Over time, private companies co-existed with and then superseded knightly orders. Medieval mercenaries ruthlessly mastered Roman and Punic techniques of warfare and discipline and disregarded chivalry. Using these military arts, warlords need not risk their lives on the battlefield like medieval kings and lords had, ensuring their longevity. Notable family who were originally il condottieri include the Sforzas of Milan and the Catalan Borgias.

The Florentine remedy to the ruthless warlords was for city-states to acquire their own standing armies. They were to be funded by their own taxes and levies and recruited among their own loyal citizens. That is, Machiavelli recommended the basic features of effective ‘states’ as we recognised them today.

■ Second, the nature of warfare changed. Among Renaissance historians, the turning point is considered to be the fall of Constantinople in 1453 when the high fortifications of the Byzantine capital succumbed to Mehmet II’s massive iron cannon assault. These new offensive weapons changed the role of soldiers on the field. Furthermore fortifications required greater fiscal demands on rulers to fund them.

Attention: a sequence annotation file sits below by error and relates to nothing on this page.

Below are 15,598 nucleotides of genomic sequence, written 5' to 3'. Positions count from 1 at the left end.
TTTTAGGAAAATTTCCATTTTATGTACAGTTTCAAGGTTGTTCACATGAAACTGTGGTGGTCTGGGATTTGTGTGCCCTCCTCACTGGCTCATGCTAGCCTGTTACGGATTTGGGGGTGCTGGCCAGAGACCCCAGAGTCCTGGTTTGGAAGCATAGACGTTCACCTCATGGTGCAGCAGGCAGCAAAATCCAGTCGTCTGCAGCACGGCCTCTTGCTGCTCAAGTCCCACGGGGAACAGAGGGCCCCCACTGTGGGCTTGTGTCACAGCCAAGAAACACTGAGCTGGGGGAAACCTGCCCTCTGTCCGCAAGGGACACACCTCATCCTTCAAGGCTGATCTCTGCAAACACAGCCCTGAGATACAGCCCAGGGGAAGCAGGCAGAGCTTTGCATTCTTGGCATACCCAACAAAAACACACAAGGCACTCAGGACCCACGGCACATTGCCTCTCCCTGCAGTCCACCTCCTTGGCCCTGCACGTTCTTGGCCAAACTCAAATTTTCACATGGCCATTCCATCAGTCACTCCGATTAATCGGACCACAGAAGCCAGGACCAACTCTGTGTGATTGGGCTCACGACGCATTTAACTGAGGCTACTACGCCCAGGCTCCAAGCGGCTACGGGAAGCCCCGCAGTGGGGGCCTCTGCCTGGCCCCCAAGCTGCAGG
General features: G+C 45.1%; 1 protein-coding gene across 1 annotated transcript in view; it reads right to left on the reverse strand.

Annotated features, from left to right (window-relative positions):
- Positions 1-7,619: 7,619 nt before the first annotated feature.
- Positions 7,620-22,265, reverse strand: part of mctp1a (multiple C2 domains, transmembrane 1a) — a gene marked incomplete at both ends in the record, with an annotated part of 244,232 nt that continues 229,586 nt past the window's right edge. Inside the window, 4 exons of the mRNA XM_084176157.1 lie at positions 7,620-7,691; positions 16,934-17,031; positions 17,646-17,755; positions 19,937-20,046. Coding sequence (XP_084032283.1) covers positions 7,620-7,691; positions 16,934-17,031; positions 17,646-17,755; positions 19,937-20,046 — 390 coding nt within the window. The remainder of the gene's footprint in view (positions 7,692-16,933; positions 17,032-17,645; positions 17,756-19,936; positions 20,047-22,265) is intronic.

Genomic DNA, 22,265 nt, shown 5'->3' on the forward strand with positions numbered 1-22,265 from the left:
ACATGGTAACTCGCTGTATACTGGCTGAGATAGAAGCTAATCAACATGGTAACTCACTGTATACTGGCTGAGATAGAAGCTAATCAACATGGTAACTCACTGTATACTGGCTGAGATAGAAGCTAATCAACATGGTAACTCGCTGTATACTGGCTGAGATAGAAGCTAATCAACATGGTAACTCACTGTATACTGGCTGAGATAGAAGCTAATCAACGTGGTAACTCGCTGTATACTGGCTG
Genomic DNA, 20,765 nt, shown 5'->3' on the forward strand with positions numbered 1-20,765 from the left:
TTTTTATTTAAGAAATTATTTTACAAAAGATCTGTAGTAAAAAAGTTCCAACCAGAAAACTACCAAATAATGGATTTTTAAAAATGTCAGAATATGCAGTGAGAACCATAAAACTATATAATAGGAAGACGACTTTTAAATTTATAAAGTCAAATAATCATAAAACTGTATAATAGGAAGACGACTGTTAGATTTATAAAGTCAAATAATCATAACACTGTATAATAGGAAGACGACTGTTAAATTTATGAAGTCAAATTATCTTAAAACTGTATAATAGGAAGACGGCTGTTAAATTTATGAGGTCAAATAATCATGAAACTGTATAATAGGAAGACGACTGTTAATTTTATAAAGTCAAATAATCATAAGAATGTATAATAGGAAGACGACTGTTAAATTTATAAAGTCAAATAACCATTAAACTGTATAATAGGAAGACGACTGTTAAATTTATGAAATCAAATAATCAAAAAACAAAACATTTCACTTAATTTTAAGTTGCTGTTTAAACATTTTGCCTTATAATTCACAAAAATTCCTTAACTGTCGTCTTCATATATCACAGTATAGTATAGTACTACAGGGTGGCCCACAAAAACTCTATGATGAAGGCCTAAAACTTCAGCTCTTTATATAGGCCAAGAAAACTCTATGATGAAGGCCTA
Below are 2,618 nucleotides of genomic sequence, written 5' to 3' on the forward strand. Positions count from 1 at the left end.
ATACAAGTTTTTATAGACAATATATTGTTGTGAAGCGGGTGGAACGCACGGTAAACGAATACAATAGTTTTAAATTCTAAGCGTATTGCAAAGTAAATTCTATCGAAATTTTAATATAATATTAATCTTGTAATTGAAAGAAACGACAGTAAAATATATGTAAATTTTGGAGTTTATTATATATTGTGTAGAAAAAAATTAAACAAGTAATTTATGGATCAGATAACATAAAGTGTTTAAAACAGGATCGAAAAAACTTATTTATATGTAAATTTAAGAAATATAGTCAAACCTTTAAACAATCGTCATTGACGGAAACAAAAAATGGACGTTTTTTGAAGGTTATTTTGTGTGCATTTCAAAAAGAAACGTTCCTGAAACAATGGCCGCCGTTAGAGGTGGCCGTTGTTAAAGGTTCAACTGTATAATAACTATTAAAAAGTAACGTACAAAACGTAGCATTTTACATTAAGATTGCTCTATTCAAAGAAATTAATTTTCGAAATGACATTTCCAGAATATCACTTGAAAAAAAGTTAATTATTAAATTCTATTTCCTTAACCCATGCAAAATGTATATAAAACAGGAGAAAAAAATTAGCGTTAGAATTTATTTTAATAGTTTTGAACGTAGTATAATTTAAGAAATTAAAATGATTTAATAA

■ Third, Italian city-states relied on foreign armies in lieu of il condottieri. This appalled Machiavelli’s sense of nationalism. Although his patriotism was challenged, he did admire the King Charles VIII of France who invaded Italy in 1494. This new kind of king was investing in his own standing army and created a bronze mobile cannon similar to Mehmet II’s iron beast of 1453.

Charles VIII’s mighty independence of agency was crystallising Europe into politically distinct territorial states. The complex mosaic feudal order that marked medievalism was ebbing away in favour of something vertically integrated. Machiavelli thought a new ethos was required for Italian potentates to balance their interests with other states beyond dynastic and other claims.